• Statistics

    • Lactose is the sugar in milk products. Individuals who are lactose intolerant lack the enzyme or chemical (lactase) to break down this sugar for absorption. Lactose then gets into the large bowel (colon) and may cause gas, bloating, diarrhea and abdominal cramping. Sometimes lactose intolerance occurs after digestive infections.
    • Lactose intolerance affects more than 7 million Canadians. This is likely an underestimate as many individuals do not associate their symptoms with lactose-containing foods or are asymptomatic.
    • For individuals who seek medical attention for their symptoms, physicians only submit 10% for clinical testing specifically for lactose intolerance. Since only 10% of symptomatic patients are clinically tested (294,000 people), it appears that Canadian physicians underestimate the daily impact of chronic lactose intolerance symptoms.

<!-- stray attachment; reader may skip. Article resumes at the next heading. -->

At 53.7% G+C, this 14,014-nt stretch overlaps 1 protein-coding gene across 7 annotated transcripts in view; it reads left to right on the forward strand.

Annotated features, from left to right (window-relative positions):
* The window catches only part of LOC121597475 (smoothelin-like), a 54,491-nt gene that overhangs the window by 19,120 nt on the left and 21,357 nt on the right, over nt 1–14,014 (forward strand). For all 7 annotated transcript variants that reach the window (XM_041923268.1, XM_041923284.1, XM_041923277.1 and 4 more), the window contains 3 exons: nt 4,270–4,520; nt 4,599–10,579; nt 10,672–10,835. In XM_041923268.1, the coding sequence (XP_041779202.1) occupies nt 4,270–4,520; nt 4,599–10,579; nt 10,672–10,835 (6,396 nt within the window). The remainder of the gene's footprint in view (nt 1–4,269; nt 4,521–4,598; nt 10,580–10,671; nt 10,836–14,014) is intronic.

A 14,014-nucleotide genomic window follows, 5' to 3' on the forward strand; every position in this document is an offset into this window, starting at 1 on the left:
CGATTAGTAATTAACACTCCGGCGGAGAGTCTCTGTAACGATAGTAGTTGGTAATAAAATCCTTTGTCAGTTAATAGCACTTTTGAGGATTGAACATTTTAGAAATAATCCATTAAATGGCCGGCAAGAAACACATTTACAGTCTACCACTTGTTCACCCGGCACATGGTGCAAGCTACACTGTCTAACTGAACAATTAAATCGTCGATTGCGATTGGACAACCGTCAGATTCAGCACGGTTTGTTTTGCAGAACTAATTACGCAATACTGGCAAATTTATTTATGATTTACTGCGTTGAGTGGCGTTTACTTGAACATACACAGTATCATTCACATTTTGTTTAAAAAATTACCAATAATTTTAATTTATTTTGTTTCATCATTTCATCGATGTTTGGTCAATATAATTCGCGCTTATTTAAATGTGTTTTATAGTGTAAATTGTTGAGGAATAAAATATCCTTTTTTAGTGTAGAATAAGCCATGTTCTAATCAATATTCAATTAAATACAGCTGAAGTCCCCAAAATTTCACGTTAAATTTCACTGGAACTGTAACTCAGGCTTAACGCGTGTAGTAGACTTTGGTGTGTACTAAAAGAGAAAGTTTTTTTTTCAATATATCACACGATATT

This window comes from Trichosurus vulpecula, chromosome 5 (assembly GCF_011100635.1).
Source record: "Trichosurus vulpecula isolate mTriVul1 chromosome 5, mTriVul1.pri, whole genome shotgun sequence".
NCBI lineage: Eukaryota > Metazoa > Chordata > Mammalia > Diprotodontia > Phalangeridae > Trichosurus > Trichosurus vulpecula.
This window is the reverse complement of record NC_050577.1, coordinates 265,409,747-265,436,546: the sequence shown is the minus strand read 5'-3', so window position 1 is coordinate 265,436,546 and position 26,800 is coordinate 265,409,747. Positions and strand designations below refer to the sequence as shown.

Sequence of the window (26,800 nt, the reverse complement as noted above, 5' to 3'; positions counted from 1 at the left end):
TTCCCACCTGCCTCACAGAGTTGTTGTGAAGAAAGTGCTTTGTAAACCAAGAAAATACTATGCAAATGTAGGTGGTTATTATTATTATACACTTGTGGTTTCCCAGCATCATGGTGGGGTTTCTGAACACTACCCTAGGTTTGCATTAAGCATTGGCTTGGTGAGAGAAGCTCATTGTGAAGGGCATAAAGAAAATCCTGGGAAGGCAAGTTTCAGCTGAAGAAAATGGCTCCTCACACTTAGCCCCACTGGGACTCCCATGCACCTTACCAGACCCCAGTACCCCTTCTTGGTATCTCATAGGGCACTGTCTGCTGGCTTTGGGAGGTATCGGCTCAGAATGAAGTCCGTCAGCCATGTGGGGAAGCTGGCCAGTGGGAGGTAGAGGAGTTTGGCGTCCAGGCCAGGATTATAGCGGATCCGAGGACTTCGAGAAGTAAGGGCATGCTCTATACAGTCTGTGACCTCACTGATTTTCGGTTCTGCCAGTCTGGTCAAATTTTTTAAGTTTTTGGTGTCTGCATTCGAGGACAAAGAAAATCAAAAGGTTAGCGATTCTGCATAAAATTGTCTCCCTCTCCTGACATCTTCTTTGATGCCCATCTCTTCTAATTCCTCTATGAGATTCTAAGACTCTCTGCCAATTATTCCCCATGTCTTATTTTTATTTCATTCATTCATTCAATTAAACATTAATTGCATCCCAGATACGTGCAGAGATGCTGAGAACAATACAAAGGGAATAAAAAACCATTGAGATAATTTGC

• 25% of patients, clinically identified as lactose intolerant, have celiac disease. In Canada, that means 73,500 people have undiagnosed celiac disease which is the causal agent for their lactose intolerance.
    • A digestive disease patient may consume 10 g or more of lactose each day from their drugs.
    • Lactose intolerant people who use a lactase containing product will spend over $500 per year. These costs are not covered by insurance plans as the product is sold over-the-counter.
    • Lactose intolerant people who avoid dairy products should be taking calcium supplements. The recommended daily intake of calcium is 1,000 mg for adults and 1,300 mg for those over the age of 50 years. The annual cost per person taking 750 mg calcium per day ranges from $50 to $75. Again, these costs are not covered by insurance plans as products are sold over-the-counter.

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The Canadian Digestive Health Foundation believes our ability to help establish, enrich and protect a healthy gut microbiota is the key to lifelong health

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